I’m a failure

But you know, that’s ok. I wrote one time that sometimes it’s ok to just be great - which was more of an essay about not always becoming the boss. But I guess that means you don’t always have to be the owner either. You don’t always have to be the entrepreneur.

I used to have a retirement goal of owning a company that supports 50 families through high quality, competitive paid jobs. But, I’ve learned a lot this last year - and I’m not sure if that’s what I want anymore.

I’m not sure I’m an entrepreneur.

Maybe I’m just made to create great things. And maybe that’s ok. I can’t run a company if I can’t walk up steps. I can’t make decisions for years to come if I die of a heart attack. I can’t say I’m a great dog owner if I get tired walking the dog after 1 block. I can’t stay sane without a friend or two around.

So I’m a failure. And I knew I might fail - and that’s ok. We all learn through failure.

I thought I’d fail and learn more about how to run my next business. But perhaps, I’ve learned something different. Perhaps I should be working on building great things and leading teams - and not necessarily being the entrepreneur and business owner.

So, I decided to put my tail between my legs, admit I had a problem and go and work for “the man.”

I gotta say, this was the best experience of my life that I can remember, though. I’m now part of a team where we’re creating something great. I can now start putting my life back together, and I feel pretty happy and confident having moved on from this last year. I kept thinking I’d miss it - and there are parts I do (complete autonomy of work hours, creating a product you alone are responsible for, etc) - but I think the benefits now - just being happy - far outweigh any of those.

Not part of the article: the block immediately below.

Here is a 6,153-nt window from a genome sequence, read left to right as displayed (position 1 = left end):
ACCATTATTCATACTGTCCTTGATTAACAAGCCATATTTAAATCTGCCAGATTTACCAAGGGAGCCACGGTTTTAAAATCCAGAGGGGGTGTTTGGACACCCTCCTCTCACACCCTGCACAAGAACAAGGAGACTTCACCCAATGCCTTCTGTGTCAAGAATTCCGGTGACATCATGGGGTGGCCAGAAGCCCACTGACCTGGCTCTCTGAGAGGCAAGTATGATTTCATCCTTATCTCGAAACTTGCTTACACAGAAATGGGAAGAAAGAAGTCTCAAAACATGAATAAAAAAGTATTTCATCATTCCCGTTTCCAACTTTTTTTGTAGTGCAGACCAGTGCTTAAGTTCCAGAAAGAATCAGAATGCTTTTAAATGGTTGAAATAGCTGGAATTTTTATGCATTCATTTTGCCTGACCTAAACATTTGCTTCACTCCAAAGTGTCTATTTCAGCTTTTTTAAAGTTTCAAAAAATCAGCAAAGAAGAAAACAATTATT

I’m looking forward to continuing to create awesome things and blog about them. I’m looking forward to making a bit of money and getting off the ramen and Cheetos diet - looking forward to paying off some credit card bills and starting a retirement account again - and looking forward to making my life healthier. Healthier choices, healthier outlook on life, and connecting again with people.

Do I regret it? I mean, it was a pretty big failure, right?

I regret certain things - or how I handled certain stresses. I regret some of the decisions I made - but overall, no I do not regret this. Not many people can say they decided to just go for it - which I did. I can’t regret that at all.